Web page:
Cheryl and Kristie and all the girls who kept my marketing strategy working.  If you can turn down the rain a little bit next time, it will help.  Keep dry and know we're thinking of you.  Breathe, breathe, breathe.  See you out on the trail….  The singing cowgirl.

Central California

Around the Stockton area.  It's also where a lot of the "Big Valley" was filmed.  It's fine country, open space, cattle and chaparral.  It's a beautiful California, sunshiny day, quite a contrast from our drizzly days in Washington.  We arrived in good spirits, ponies feeling good and a huge turn-out for our four-legged beauties who were also happy to see the sun.  This was another clinic I was looking forward to.  I guess, when it comes right down to it, I look forward to all of them.  Once again, we were greeted with friendly smiles and hugs.  We got Mark set-up and myself as well.  This was a wonderful ranch house with a wrap-around porch and a big swinging seat from the rafters of the overhand.  The ranch itself is on about 75 acres, small by Texas standards, large by mine.

We started with our demo and this time we brought some of Dr. Dave's horse bones.  We're traveling with 'the bones', so it helps to have some of these props to really get an idea of how the horse moves.  We had the pelvis with us, the skull, occipitals, some of the ribs and thoracic spine, and how they attach.  It was a good demo.  It just seems the more we do them, the better they get.  There probably were about fifty participants and that's always a plus to see folks that weren't able to get to ride in the clinic still be interested in doing and getting more with their horsemanship.  This was a clinic where we saw some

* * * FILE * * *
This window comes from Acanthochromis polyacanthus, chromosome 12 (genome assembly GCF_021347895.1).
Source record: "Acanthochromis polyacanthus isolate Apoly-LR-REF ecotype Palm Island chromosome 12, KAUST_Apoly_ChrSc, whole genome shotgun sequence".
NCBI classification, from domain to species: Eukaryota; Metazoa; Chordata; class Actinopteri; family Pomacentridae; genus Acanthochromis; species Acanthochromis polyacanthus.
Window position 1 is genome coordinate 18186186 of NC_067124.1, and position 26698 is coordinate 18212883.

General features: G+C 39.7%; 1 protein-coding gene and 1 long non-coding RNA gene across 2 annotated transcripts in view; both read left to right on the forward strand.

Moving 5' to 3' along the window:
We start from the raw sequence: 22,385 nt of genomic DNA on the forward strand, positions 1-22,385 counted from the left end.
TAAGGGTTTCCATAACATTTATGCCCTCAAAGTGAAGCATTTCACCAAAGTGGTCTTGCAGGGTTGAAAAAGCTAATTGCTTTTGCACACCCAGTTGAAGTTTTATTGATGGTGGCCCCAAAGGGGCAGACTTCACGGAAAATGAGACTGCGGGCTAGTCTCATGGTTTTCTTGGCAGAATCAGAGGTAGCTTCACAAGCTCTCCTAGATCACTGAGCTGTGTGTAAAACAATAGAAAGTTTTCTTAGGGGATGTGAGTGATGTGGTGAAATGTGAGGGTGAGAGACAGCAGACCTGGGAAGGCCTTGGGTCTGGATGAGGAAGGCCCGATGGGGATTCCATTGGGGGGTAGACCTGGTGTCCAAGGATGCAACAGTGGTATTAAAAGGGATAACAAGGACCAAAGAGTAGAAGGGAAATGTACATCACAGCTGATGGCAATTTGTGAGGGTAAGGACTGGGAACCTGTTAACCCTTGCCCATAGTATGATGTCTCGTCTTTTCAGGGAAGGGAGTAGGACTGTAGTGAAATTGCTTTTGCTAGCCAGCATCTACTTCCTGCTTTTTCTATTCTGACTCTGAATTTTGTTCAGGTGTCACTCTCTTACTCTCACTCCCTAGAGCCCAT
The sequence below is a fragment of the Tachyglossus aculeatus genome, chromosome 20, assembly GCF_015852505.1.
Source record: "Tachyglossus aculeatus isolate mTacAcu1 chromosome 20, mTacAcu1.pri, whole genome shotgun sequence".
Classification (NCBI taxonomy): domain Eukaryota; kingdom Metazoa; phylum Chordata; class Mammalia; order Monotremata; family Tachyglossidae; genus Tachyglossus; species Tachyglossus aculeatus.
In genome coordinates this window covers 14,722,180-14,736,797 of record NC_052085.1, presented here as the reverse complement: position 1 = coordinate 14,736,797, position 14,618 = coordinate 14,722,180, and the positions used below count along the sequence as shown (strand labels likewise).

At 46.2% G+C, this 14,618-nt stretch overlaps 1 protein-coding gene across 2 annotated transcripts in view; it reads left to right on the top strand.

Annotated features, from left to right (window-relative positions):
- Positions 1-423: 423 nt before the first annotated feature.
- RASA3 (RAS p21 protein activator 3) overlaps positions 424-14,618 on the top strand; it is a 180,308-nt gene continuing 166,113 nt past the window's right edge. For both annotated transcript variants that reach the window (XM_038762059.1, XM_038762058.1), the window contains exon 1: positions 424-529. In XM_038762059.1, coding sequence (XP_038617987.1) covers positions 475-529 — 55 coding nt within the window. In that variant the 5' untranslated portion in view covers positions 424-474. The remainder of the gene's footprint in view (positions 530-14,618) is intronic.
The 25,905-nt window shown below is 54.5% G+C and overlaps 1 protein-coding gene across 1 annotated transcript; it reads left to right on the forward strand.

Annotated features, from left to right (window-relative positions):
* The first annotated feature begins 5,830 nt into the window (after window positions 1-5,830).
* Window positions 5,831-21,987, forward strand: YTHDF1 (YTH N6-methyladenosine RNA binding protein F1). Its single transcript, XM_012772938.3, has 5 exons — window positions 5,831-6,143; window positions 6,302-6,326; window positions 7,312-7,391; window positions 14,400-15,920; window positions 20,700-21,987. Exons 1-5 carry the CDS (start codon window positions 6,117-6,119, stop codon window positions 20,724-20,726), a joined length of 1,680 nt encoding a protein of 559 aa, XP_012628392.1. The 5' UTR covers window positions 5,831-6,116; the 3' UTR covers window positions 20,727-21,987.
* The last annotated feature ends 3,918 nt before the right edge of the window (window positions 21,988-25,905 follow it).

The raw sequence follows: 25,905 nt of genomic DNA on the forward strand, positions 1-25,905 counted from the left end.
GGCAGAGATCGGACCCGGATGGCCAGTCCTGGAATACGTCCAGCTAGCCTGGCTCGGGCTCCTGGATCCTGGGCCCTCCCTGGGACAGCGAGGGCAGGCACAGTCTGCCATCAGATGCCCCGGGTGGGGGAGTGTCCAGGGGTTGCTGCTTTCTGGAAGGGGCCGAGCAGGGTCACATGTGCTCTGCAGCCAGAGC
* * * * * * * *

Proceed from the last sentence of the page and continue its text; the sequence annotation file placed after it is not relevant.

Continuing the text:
folks that we had worked with earlier in the year, as well as first-timers.  Again, there were good riders and good horses and good weather.